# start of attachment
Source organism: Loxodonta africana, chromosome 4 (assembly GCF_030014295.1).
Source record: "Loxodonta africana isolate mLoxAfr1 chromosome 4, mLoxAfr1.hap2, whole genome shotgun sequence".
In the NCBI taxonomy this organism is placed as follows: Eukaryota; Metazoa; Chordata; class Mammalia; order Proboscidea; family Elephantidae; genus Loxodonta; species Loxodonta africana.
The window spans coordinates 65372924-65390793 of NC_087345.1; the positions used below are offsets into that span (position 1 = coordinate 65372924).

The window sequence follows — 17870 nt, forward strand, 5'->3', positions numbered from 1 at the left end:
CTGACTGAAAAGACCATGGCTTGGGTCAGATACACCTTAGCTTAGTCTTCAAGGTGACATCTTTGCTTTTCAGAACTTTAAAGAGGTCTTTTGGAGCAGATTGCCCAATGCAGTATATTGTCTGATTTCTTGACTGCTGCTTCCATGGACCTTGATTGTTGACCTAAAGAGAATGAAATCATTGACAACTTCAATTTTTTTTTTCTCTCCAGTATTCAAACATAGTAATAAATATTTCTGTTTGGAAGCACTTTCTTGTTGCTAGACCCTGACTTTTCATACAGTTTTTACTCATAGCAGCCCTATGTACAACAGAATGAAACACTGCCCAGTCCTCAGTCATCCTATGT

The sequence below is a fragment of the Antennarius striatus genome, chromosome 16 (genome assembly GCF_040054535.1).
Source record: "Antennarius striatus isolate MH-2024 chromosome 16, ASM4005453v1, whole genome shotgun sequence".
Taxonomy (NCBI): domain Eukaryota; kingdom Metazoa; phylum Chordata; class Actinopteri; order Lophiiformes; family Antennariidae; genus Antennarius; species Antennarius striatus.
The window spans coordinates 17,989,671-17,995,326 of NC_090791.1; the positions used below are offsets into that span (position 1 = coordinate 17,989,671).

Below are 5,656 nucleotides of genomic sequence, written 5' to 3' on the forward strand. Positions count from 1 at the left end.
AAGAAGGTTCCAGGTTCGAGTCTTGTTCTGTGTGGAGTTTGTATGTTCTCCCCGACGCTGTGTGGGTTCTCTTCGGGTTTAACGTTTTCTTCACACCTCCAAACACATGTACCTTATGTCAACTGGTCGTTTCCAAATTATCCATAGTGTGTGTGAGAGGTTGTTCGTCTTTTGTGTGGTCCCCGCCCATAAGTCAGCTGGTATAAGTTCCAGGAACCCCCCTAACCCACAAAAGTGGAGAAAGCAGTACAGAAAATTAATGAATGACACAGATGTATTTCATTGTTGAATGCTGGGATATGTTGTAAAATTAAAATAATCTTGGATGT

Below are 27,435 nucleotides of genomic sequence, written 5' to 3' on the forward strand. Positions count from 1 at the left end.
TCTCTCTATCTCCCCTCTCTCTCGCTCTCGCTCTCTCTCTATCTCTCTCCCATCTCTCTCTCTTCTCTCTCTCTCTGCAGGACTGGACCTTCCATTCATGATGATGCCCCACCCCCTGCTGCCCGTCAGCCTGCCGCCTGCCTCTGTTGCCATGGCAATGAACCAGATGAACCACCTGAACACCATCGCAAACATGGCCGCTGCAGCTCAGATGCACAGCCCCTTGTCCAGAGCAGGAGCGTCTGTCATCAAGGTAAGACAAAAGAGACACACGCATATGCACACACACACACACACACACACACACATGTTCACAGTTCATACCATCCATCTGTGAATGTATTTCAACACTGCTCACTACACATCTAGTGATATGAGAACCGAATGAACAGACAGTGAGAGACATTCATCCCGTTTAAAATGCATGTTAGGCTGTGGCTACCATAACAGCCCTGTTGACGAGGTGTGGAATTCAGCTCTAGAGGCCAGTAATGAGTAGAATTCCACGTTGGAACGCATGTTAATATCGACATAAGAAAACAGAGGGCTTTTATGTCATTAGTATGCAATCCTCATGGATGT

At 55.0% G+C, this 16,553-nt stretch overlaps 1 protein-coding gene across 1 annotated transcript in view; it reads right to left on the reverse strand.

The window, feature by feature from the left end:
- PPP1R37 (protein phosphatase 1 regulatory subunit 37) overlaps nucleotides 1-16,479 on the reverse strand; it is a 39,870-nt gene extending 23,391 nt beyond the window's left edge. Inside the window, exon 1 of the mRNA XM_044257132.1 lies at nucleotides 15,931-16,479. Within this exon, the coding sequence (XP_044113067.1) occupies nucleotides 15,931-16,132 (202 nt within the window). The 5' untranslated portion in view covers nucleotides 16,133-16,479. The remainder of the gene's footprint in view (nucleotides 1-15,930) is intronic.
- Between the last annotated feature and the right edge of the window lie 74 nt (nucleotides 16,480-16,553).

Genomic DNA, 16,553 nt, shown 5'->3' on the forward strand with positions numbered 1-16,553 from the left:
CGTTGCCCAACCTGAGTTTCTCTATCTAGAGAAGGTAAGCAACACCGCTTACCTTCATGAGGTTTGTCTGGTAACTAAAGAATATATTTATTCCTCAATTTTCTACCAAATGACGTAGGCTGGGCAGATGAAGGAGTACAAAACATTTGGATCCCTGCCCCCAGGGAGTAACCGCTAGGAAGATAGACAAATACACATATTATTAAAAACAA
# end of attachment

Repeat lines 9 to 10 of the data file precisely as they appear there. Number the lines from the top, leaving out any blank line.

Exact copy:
Taxonomy (NCBI): domain Eukaryota; kingdom Metazoa; phylum Chordata; class Actinopteri; order Lophiiformes; family Antennariidae; genus Antennarius; species Antennarius striatus.
The window spans coordinates 17,989,671-17,995,326 of NC_090791.1; the positions used below are offsets into that span (position 1 = coordinate 17,989,671).